The Boston Audio Group members did notice during their study that SACD and DVD-A versions of recording often sounded subjectively better than their CD equivalents. They talked to some of the engineers that took part in the making of the CDs and found as buyers of SACD were more likely to favour audio fidelity, the discs did not exhibit the same dynamic-range compression that is routinely applied to standard CDs. *
Top ten craziest audio 'enhancements'
- Green marker pen – If there is an audio myth that just about everyone will recognise, this is it. The 'theory' was that drawing around the edge of a CD with a (special) green marker would stop stray red photons from the laser reflecting off the edge of the disc and into the photosensor.
- Black dots and squares – In general, treating the room is a good idea. But you need furniture-sized panels and blocks of sound-absorbing material to make it work. However, that has not stopped companies from selling tiny pieces of black cardboard and plastic that are meant to transform the acoustics of a room when mounted on the wall. Comb filtering means the sound will be different as you move around the room.
- Magic crystals – Yes, the power of crystals has entered the world of the audiophile. You can tape the pebbles to your cables or spread them around the room. As they are often quite pretty, it seems a shame to stick them behind an amplifier taped to some RCA connectors. You might as well display them prominently for all the good they will do.
- Audiophile crocodile clips – In principle, crocodile clips are not entirely bad things in audio: they are good at making electrical connections. However, the Quantum Clip is simply there to introduce a 'morphic resonance' to a cable. This, supposedly, makes things sound better. You'd hope so for something that cost '500 when first launched. Apparently, any old crocodile will not do.
- Magnetic resonators – One odd thing about crazy audiophile products is that many of them mention 'resonance' as a good thing. This is odd as mixing engineers try to iron it out, because it usually equates to an annoying sound. As with the Quantum Clip, the idea of the Magnetron is that 'magnetic coupling' from an object the size of a golf ball somehow interacts with sound in a room.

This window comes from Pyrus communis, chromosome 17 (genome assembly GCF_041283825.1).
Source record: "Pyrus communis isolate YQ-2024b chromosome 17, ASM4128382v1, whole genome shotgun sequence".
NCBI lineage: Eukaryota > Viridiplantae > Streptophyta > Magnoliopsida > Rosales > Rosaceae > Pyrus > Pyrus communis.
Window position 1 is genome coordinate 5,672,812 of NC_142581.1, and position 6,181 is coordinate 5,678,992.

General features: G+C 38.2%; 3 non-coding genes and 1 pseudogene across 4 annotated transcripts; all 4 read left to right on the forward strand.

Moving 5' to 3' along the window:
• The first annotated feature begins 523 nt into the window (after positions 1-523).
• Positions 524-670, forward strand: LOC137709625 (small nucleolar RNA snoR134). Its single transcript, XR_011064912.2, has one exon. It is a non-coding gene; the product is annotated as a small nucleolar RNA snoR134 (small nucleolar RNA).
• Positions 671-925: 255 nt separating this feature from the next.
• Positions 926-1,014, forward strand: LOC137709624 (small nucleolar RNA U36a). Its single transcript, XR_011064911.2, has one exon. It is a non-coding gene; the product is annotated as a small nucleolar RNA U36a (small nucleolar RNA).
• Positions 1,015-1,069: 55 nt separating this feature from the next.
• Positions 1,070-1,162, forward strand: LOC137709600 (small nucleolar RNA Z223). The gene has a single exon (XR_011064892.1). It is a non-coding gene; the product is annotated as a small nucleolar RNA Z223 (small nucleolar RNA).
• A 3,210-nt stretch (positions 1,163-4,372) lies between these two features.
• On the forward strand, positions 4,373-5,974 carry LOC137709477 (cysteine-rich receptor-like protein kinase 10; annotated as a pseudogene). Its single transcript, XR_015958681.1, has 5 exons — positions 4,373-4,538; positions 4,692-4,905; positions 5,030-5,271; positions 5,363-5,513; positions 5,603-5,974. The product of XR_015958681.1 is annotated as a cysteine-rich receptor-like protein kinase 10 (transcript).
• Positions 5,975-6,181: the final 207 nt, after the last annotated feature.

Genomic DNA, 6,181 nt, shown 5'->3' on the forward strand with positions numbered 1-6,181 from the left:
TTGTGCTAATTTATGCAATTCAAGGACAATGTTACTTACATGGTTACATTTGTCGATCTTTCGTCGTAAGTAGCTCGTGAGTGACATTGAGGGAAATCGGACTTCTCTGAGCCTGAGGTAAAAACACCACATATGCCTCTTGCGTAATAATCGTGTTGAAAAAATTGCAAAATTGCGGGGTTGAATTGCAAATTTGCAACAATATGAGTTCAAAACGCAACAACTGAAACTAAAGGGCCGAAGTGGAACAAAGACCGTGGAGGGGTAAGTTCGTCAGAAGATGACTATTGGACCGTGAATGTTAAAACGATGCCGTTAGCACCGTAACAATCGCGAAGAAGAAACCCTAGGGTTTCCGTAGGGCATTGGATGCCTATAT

- Super power cables – You would think the only thing you should desire in a power cable ' unless you enjoy the warm glow of a house fire ' is low resistance. But some vendors argue their power cables introduce a desirable capacitance that somehow cancels out RF interference. Any vaguely competent hi-fi design will filter out the worst interference from the mains, so the effect from any copper strands is likely to be beyond detection.
- $400 ethernet cable – If you reckon charging over the odds for a power cable is bad, consider Denon's attempt to sell what is basically an ethernet cable ' designed to pass only digital signals ' for several hundred dollars. We can't do it justice here. All we can suggest is spending some quality time reading the reviews on Amazon for the AKDL1 cable.
- CD demagnetiser – As room-acoustics consultant Ethan Winer said at his Audio Myths seminar at the Audio Engineering Society conference a couple of years ago: 'Think about this one for a moment.'
- The ultimate tweeter – For the bat in your life, try adding a tweeter supposedly capable of generating audio vibrations above 1GHz. The manufacturer claims this transforms the sound transmitting properties of the air in a room. For some reason, it has to be connected to the amplifier ' which is a bit odd when you consider most digital equipment is designed to produce band-limited audio well below 100kHz.
- Vibrating knobs – In truth, a dodgy potentiometer can make some nasty noises, but that's down to dirt on the contacts. So, at first sight, the idea of a potentiometer upgrade does not sound too mad. But when you combine that with the Silver Rock Signature Knob, things get a little crazier. Apparently, 'micro vibrations created by volume pots cause degradation'. But the, ahem, good vibrations from this wooden knob compensate for those nasty, bad vibrations. Unfortunately, the knob does not appear to be available anymore.